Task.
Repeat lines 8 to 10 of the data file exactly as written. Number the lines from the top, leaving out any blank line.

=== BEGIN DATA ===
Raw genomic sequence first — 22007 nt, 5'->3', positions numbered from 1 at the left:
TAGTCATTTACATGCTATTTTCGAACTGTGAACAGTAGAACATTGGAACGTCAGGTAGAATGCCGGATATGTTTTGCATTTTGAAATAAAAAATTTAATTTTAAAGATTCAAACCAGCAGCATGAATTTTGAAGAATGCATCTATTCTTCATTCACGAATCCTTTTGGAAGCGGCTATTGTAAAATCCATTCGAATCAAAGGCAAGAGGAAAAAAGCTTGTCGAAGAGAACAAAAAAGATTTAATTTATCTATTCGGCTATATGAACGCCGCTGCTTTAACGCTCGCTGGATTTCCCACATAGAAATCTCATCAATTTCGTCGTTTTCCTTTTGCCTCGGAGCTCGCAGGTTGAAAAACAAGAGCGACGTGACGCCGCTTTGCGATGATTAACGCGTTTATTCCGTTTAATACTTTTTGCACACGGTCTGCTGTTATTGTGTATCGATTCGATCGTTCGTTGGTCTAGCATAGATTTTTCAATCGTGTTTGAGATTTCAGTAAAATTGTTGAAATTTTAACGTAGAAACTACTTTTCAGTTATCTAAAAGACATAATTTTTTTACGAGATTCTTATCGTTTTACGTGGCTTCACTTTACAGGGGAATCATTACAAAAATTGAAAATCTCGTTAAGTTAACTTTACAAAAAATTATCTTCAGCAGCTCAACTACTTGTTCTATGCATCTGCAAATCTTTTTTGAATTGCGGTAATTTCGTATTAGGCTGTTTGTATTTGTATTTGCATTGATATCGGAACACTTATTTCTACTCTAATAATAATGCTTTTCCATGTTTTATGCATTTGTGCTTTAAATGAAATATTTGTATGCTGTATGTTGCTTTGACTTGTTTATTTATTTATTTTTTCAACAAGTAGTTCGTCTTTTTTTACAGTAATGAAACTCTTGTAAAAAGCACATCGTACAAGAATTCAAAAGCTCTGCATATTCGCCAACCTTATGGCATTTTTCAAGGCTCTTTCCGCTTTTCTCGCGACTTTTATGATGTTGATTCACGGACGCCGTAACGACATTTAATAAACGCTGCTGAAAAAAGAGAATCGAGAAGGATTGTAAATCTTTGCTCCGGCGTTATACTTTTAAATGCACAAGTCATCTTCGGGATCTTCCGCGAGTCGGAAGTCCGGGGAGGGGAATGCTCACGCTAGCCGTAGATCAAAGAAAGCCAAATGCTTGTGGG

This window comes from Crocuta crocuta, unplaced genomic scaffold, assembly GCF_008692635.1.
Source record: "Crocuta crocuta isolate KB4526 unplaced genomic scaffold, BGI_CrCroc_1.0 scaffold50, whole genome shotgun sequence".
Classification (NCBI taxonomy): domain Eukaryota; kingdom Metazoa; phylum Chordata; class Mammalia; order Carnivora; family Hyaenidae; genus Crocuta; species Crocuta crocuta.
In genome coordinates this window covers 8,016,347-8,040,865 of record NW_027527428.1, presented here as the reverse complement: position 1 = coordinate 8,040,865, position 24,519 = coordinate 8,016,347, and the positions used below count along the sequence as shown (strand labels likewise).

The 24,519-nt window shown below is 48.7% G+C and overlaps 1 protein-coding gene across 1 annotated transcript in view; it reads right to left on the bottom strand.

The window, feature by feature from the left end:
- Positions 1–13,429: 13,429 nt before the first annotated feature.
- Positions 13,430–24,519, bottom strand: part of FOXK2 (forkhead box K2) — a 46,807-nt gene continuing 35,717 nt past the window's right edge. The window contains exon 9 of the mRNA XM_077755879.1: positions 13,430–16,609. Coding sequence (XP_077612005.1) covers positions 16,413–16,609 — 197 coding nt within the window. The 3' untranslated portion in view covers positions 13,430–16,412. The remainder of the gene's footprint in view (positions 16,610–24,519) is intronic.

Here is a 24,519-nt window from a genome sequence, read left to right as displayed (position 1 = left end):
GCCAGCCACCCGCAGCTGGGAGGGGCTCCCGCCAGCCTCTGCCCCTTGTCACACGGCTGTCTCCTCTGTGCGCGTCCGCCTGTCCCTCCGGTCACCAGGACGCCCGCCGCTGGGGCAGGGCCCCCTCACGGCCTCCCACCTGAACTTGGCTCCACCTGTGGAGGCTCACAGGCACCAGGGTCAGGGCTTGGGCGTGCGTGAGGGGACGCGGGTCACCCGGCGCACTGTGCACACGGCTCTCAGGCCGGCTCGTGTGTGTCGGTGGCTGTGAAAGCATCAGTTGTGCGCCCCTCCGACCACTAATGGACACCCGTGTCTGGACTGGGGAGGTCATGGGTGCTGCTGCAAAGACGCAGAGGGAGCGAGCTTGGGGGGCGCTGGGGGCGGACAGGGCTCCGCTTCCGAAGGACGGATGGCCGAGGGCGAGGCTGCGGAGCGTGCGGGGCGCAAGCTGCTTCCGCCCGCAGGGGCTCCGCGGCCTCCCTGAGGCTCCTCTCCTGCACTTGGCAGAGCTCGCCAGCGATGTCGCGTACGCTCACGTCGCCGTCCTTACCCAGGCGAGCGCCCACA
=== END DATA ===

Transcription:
The window, feature by feature from the left end:
- Positions 1–13,429: 13,429 nt before the first annotated feature.
- Positions 13,430–24,519, bottom strand: part of FOXK2 (forkhead box K2) — a 46,807-nt gene continuing 35,717 nt past the window's right edge. The window contains exon 9 of the mRNA XM_077755879.1: positions 13,430–16,609. Coding sequence (XP_077612005.1) covers positions 16,413–16,609 — 197 coding nt within the window. The 3' untranslated portion in view covers positions 13,430–16,412. The remainder of the gene's footprint in view (positions 16,610–24,519) is intronic.